Treasures from the First Temple Period Unearthed Near Jerusalem


Ein Hanniya park was dedicated this morning at a planting ceremony with the participation of Minister of Environmental Protection, Jerusalem and Heritage Ze’ev Elkin,  The Grand Sacristan of the Armenian Apostolic Patriarchate of Jerusalem, His Eminence Archbishop Sevan Gharibian, Jerusalem Mayor Nir Barkat, Jerusalem Development Authority Director General Eyal Haimovsky, Israel Nature and Parks Authority Director General Shaul Goldstein and Israel Antiquities Authority Director General Israel Hasson.

According to Irina Zilberbod, the excavation director for the Israel Antiquities Authority: “The most significant finding in the excavation is a large and impressive pool from the Byzantine period. This pool was built in the center of a spacious complex at the foot of a church that once stood here. Roofed colonnades were built around the pool that gave access to residential wings.” According to Zilberbod: “It’s difficult to know what the pool was used for – whether for irrigation, washing, landscaping or perhaps as part of baptismal ceremonies at the site.” The pool’s water drained through a network of channels to a magnificent and very special structure, the first of its kind known in Israel – a fountain (nymphaeon).”

Settlement in the area of Ein Hanniya apparently began at the time of the First Temple and perhaps even earlier. The most outstanding find from this period uncovered in the excavation is a fragment of a proto-Ionic capital – an artistic element typical of structures and estates of the kings of the First Temple period. The image of such a capital appears on the Israeli 5-shekel coin. Similar capitals have been found in the City of David in Jerusalem, which was the capital of the Kingdom of Judah, and at Ramat Rahel, where one of the palaces of the kings of Judah was found. Such capitals were also found in Samaria, Megiddo and Hazor, which were major cities in the Kingdom of Israel. According to the archaeologists, the site at Ein Hanniya may have been a royal estate at the time of the First Temple. After the destruction of the First Temple, settlement was renewed at the site in the form of an estate house that was inhabited by Jews.

The most significant find from this period is a rare silver coin, one of the most ancient so far discovered in the Jerusalem area – a drachma, minted in Ashdod by Greek rulers between 420 and 390 BCE.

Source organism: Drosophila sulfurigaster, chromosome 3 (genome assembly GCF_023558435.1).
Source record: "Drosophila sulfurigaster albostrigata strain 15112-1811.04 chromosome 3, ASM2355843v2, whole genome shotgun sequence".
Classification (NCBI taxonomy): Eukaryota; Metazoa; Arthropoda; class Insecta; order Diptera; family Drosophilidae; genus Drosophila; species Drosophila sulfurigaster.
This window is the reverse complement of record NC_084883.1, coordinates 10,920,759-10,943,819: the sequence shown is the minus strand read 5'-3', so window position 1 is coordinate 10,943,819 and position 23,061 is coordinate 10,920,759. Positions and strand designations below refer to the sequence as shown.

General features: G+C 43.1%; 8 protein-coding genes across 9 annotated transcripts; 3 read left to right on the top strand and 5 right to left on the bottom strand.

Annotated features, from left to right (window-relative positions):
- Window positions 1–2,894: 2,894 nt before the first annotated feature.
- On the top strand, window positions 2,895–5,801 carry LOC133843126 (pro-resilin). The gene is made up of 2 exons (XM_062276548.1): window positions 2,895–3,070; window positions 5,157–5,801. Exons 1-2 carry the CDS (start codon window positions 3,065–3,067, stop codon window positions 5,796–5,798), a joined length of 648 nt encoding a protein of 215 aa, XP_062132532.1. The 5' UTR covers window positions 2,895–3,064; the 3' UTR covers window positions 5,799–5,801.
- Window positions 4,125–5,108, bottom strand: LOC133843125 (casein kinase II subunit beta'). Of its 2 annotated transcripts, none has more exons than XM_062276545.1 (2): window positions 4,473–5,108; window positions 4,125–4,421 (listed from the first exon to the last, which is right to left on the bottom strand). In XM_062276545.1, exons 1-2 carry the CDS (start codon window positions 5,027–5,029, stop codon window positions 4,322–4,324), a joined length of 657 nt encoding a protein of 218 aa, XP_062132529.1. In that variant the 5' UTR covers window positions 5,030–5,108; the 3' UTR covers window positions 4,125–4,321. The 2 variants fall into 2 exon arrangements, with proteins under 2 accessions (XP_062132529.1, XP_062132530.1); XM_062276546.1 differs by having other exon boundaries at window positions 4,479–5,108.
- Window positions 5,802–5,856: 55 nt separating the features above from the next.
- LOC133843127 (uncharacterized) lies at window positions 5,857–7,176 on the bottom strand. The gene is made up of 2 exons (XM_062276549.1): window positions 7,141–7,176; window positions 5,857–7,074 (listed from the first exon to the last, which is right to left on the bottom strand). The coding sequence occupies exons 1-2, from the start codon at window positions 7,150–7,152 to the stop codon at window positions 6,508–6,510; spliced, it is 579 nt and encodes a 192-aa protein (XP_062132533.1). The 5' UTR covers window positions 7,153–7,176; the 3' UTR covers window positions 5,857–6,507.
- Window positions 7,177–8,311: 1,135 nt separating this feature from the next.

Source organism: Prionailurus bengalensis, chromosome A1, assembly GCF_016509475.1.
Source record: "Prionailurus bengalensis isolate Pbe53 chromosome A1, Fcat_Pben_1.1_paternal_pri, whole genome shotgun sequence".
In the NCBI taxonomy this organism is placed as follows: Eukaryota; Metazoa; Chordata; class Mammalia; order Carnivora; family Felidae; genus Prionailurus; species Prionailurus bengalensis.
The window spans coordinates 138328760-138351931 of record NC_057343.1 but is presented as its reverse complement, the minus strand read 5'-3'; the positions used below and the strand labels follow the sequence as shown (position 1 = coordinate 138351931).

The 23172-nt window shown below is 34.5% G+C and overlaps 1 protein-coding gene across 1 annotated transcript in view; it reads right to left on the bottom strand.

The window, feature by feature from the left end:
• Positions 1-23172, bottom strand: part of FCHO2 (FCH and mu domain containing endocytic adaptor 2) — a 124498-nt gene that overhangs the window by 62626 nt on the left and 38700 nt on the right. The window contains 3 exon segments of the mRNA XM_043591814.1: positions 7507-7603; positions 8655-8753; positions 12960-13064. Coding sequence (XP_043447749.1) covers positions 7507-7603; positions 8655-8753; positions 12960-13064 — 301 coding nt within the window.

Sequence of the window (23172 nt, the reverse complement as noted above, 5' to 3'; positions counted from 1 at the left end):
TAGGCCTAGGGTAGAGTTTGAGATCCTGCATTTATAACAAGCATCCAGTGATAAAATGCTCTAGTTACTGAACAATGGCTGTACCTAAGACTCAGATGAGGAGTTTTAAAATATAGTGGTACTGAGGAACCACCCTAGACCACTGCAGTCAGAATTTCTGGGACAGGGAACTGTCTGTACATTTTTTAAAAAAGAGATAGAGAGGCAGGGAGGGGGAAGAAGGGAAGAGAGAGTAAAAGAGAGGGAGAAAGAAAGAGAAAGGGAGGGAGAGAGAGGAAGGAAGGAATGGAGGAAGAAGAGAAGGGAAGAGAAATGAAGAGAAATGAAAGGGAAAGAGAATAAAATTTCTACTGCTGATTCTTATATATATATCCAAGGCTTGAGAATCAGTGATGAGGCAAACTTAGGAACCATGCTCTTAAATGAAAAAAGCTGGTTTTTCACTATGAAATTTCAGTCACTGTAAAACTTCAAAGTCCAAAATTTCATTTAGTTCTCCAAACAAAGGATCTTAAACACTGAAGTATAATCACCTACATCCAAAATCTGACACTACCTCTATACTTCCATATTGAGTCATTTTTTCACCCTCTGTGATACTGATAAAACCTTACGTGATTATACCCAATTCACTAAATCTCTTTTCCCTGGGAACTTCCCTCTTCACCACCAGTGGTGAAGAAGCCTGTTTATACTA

The coins, pottery, glass, roof tiles and multicolored mosaic tesserae from the Byzantine period unearthed in the excavation attest to the fact that it was during this period (4th–6th centuries CE) that the site reached its zenith. According to Jerusalem District Archaeologist Dr. Yuval Baruch: “We believe that some early Christian commentators identified Ein Hanniya as the site where the Ethiopian eunuch was baptized, as described in Acts 8:26–40. The baptism of the eunuch by St. Philip was one of the key events in the spread of Christianity. Therefore, identifying the place where it occurred occupied scholars for many generations and became a common motif in Christian art. It’s no wonder that part of the site is still owned by Christians and is a focus of religious ceremonies, both for the Armenian Church (which owns the property) and the Ethiopian Church.”

Rare silver coin from the 4th century BCE, one of the most ancient ever discovered in the Jerusalem area. Photo: Clara Amit, Israel Antiquities Authority.

The Jerusalem Development Authority, the Israel Nature and Parks Authority and the Israel Antiquities Authority undertook conservation and development work at the site over the past few years. The result is an extraordinarily beautiful site incorporating archaeology, an ancient landscape and a unique visitor experience. The conservation work was carried out by a team from the Israel Antiquities Authority Conservation Administration. The team was headed by conservator Fuad Abu Ta’a, with architectural planning by architects Avi Mashiah and Yehonatan Tzahor. The work included restoration of the ancient water systems, which are now functioning once again. The original spring that fed the pool discovered in the excavation had dried up over the years, and major efforts were invested in channeling water from the existing spring to replenish the pools. The work revealed additional water sources under an impressive stone arch whose surroundings have been restored as a shallow wading spot.

A great deal of attention was paid to restoring the imposing fountain structure (nymphaeon), including cleaning and replacing stones in its façade based on historic photographs and paintings.

Content provided by the Israel Antiquity Authority